MOSCOW (AP) _ A Soviet man who got a letter from President Reagan this week about his efforts to join his American wife, has been sent to a labor camp for two weeks on a conviction of ''petty hooliganism,'' his mother said Friday.

Sergei Petrov, 35, a free-lance photographer who has been barred since 1981 from joining his wife in Virginia, was arrested on Thursday outside the U.S. Embassy and was immediately sentenced, his mother, Klavdia Petrova, told a western reporter.

She said a Moscow District Court official told her Petrov was sent to the Beriozka camp near the capital.

Witnesses said Petrov was detained as he tried to enter the U.S. Embassy for an appointment with a consular officer. They said two uniformed Soviet guards led him toward a police booth.

Several months ago, Petrov wrote Reagan asking for help in resolving the cases of about 20 Soviet men and Women who have long been denied permission to join their American spouses.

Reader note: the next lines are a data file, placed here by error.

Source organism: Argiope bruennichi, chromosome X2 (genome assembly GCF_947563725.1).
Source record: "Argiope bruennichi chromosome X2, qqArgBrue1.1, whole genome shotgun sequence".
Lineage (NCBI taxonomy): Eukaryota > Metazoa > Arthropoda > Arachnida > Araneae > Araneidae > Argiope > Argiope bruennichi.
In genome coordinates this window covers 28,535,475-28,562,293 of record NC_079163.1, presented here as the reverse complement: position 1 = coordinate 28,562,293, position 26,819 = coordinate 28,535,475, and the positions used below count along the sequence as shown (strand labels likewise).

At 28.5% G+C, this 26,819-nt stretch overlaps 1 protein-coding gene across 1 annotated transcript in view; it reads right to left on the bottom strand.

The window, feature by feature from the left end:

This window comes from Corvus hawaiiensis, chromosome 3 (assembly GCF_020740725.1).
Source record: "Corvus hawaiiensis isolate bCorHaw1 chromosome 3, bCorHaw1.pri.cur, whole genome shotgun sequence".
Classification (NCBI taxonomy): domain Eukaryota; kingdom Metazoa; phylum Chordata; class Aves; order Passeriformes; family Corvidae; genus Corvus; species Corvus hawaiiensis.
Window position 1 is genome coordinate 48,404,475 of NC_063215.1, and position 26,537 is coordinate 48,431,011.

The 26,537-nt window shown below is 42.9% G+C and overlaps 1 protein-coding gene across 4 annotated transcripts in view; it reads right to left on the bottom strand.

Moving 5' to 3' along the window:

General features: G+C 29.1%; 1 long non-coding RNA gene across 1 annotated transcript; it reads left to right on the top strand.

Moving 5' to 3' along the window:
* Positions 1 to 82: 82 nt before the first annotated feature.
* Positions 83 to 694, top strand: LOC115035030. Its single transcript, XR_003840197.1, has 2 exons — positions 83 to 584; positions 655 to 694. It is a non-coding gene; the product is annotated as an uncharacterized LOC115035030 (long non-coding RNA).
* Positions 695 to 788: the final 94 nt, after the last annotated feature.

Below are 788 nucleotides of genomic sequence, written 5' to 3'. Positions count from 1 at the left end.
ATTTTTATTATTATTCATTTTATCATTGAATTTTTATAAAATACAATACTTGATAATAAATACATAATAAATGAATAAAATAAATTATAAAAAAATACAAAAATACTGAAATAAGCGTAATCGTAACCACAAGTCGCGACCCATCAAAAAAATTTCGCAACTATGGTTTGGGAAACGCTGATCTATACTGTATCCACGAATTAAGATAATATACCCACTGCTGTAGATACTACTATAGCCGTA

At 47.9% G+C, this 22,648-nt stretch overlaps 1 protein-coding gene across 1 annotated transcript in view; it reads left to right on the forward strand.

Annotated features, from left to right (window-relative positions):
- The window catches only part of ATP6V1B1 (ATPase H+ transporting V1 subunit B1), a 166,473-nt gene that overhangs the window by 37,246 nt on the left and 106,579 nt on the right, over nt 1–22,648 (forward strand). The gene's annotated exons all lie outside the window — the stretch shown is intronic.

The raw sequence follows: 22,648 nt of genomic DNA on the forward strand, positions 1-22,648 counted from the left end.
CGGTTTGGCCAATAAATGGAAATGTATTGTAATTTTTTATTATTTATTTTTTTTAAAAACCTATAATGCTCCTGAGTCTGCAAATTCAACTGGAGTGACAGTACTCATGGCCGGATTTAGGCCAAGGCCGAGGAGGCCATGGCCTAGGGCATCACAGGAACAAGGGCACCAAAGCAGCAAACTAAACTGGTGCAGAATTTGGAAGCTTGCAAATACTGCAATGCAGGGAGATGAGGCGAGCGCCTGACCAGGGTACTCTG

Petrov received a reply early this week in which Reagan said he found their plight deeply moving and promised to do what he could to help. Petrov was believed to be carrying the letter when he was detained.

Petrov married Virginia Hurt Johnson, 25, a law student from Roanoke, Va., in February 1981 while she was studying Russian at the Pushkin Institute here.

He was denied permission to leave the country with her because officials said he had access to state secrets when he was briefly employed at a research institute in 1976.

In the summer of 1982, Petrov went on a hunger strike for 51 days, losing 52 pounds in a futile effort to win an exit visa.